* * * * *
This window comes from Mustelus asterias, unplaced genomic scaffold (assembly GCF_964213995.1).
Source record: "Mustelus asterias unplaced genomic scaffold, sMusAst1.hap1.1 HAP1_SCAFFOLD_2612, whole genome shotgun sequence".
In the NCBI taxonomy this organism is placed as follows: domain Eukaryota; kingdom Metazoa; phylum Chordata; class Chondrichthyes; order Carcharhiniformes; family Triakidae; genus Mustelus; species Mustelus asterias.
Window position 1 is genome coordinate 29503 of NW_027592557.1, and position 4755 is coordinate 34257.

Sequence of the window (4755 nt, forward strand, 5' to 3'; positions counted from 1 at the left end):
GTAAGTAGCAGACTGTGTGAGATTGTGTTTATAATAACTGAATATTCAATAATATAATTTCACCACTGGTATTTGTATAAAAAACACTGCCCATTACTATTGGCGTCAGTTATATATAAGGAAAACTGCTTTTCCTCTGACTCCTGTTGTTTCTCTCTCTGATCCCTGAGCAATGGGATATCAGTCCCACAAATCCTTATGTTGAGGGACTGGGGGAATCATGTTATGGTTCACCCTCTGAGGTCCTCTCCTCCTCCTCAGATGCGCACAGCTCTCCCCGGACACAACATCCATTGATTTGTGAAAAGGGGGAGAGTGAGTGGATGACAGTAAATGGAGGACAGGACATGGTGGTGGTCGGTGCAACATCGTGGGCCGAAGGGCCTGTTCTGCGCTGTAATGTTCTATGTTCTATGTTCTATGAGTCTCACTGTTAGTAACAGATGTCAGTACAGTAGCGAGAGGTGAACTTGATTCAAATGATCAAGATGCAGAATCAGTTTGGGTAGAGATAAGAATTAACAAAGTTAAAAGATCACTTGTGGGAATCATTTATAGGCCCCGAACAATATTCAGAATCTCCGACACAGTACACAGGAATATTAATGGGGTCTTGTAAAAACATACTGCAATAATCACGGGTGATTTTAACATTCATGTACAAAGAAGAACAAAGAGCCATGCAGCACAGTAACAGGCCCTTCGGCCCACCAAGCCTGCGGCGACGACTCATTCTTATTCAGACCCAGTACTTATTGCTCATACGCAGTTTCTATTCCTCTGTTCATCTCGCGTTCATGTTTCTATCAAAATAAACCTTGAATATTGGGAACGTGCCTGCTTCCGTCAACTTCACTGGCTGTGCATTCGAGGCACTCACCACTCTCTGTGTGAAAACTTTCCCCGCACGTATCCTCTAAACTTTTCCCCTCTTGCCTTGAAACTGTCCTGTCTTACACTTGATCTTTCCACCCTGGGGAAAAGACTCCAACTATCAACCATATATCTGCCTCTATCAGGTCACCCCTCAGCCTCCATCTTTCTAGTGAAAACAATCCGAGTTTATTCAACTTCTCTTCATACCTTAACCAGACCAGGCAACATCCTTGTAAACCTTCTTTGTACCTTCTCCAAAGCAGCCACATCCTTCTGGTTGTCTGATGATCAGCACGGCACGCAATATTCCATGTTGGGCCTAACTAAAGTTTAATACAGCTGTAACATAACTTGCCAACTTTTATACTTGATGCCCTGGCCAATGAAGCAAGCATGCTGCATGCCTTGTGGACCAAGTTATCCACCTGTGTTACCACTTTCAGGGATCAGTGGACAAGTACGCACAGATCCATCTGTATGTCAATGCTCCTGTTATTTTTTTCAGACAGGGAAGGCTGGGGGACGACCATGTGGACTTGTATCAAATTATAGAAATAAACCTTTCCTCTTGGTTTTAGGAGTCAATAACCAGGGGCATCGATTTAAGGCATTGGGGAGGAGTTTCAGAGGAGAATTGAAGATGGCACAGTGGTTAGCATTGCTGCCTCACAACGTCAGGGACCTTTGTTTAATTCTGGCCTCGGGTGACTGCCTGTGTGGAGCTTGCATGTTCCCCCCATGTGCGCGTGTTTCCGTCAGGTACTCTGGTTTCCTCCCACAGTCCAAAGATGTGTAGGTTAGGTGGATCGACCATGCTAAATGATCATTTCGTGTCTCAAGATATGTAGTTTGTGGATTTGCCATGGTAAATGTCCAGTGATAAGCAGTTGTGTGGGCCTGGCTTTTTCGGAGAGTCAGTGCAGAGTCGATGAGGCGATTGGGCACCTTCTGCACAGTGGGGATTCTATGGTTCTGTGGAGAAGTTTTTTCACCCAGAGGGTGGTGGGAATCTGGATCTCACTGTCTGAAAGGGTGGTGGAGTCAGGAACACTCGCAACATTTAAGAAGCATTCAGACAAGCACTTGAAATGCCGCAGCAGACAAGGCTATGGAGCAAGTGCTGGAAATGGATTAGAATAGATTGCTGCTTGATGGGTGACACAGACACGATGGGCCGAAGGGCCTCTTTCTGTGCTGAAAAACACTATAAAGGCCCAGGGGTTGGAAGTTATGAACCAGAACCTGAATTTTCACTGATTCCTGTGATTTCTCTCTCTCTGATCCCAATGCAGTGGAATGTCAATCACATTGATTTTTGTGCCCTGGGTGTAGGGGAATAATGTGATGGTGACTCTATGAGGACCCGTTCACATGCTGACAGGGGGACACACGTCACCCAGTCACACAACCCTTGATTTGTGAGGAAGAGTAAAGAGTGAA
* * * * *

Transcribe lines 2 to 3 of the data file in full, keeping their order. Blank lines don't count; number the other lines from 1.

Source record: "Mustelus asterias unplaced genomic scaffold, sMusAst1.hap1.1 HAP1_SCAFFOLD_2612, whole genome shotgun sequence".
In the NCBI taxonomy this organism is placed as follows: domain Eukaryota; kingdom Metazoa; phylum Chordata; class Chondrichthyes; order Carcharhiniformes; family Triakidae; genus Mustelus; species Mustelus asterias.